6 found
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Edward C. Merrill [3]Edward Merrill [3]
  1.  13
    Patterns of differences in wayfinding performance and correlations among abilities between persons with and without Down syndrome and typically developing children.Megan Davis, Edward C. Merrill, Frances A. Conners & Beverly Roskos - 2014 - Frontiers in Psychology 5:120155.
    Down syndrome (DS) impacts several brain regions including the hippocampus and surrounding structures that have responsibility for important aspects of navigation and wayfinding. Hence it is reasonable to expect that DS may result in a reduced ability to engage in these skills. Two experiments are reported that evaluated route-learning of youth with DS, youth with intellectual disability (ID) and not DS, and typically developing (TD) children matched on mental age (MA). In both experiments, participants learned routes with eight choice point (...)
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  2. A bottom-up model of skill learning.Ron Sun, Todd Peterson & Edward Merrill - unknown
    We present a skill learning model CLARION. Different from existing models of high-level skill learning that use a topdown approach (that is, turning declarative knowledge into procedural knowledge), we adopt a bottom-up approach toward low-level skill learning, where procedural knowledge develops first and declarative knowledge develops later. CLAR- ION is formed by integrating connectionist, reinforcement, and symbolic learning methods to perform on-line learning. We compare the model with human data in a minefield navigation task. A match between the model and (...)
     
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  3. Bottom-up skill learning in reactive sequential decision tasks.Ron Sun, Todd Peterson & Edward Merrill - unknown
    This paper introduces a hybrid model that unifies connectionist, symbolic, and reinforcement learning into an integrated architecture for bottom-up skill learning in reactive sequential decision tasks. The model is designed for an agent to learn continuously from on-going experience in the world, without the use of preconceived concepts and knowledge. Both procedural skills and high-level knowledge are acquired through an agent’s experience interacting with the world. Computational experiments with the model in two domains are reported.
     
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  4.  17
    The Acquisition of Survey Knowledge by Individuals With Down Syndrome.Zachary M. Himmelberger, Edward C. Merrill, Frances A. Conners, Beverly Roskos, Yingying Yang & Trent Robinson - 2020 - Frontiers in Human Neuroscience 14:516353.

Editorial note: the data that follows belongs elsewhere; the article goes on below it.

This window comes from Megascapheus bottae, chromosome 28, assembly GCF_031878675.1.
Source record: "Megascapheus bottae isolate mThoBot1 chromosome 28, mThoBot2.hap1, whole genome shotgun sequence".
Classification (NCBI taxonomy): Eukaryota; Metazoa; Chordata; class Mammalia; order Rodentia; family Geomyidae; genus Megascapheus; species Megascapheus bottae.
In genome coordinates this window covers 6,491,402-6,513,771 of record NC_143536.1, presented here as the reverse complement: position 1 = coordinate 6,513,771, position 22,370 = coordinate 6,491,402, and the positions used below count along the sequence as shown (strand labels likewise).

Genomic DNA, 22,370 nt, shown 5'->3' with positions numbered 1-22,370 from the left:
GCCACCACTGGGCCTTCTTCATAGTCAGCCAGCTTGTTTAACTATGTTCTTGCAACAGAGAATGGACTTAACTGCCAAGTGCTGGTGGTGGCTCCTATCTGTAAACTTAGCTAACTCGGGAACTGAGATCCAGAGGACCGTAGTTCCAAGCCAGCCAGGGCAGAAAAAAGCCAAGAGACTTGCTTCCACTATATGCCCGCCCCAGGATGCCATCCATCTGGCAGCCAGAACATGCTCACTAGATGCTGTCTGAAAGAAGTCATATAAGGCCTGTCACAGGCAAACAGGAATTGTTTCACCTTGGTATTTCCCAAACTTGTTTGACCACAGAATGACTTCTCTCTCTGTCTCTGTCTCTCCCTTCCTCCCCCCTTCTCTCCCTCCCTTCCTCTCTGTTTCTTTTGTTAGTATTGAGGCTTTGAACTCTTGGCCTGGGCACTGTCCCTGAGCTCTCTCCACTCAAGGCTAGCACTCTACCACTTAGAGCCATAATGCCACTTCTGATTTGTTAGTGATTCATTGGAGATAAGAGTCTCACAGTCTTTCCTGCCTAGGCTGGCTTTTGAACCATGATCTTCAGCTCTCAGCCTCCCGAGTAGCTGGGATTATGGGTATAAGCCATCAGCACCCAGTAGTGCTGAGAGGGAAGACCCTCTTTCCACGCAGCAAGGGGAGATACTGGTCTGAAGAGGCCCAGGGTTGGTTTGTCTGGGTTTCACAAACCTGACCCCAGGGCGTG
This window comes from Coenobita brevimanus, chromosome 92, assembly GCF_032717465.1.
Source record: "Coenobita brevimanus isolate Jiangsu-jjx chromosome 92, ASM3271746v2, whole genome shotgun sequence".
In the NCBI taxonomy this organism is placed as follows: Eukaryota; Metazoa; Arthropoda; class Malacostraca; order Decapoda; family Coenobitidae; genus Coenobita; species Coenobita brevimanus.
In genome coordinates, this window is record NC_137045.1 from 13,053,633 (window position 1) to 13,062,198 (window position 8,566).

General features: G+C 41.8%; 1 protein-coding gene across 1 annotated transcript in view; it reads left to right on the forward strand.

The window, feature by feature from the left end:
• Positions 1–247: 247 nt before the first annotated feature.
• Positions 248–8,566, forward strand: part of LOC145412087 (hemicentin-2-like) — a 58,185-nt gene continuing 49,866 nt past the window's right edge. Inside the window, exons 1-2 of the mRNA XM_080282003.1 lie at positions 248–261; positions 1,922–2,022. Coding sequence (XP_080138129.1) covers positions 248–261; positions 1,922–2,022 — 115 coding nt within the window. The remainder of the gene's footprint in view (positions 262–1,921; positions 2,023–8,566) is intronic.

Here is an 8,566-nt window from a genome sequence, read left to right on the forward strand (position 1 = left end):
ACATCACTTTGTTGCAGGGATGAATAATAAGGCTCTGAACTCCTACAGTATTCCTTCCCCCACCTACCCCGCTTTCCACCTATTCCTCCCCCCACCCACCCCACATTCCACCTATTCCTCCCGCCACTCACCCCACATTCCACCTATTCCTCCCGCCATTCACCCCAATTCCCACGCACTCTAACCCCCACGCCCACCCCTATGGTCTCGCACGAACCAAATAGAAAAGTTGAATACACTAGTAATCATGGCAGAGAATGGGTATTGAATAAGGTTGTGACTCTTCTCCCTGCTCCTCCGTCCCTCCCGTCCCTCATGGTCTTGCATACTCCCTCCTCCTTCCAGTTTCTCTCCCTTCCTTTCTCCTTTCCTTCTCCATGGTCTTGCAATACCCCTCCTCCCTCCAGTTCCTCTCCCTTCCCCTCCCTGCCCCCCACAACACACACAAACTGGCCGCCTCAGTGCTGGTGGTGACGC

Two experiments are reported that evaluated survey learning of youth with DS and typically developing children (TD) matched on Mental Age (MA). In Experiment 1, the experimenter navigated participants through a novel virtual environment along a circuitous path, beginning and ending at a target landmark (i.e., a door). Then, the participants were placed at a pre-specified location in the environment and instructed to navigate to the same door using the shortest possible path from their current location. They completed the task (...)
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  5. Tuscaloosa, AL 35487.Todd Peterson, Ron Sun & Edward Merrill - unknown
    This paper introduces a hybrid model that combines connectionist, symbolic, and reinforcement learning for tackling reactive sequential decision tasks by a situated agent. Both procedural skills and high-level symbolic representations are acquired through an agent's experience interacting with the world, in a bottom-up direction. It deals with on-line learning, that is, learning continuously from on-going experience in the world, without the use of preconstructed data sets or preconceived concepts. The model is a connectionist one based on a two-level approach proposed (...)
     
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  6.  24
    Sex Differences in Using Spatial and Verbal Abilities Influence Route Learning Performance in a Virtual Environment: A Comparison of 6- to 12-Year Old Boys and Girls. [REVIEW]Edward C. Merrill, Yingying Yang, Beverly Roskos & Sara Steele - 2016 - Frontiers in Psychology 7.
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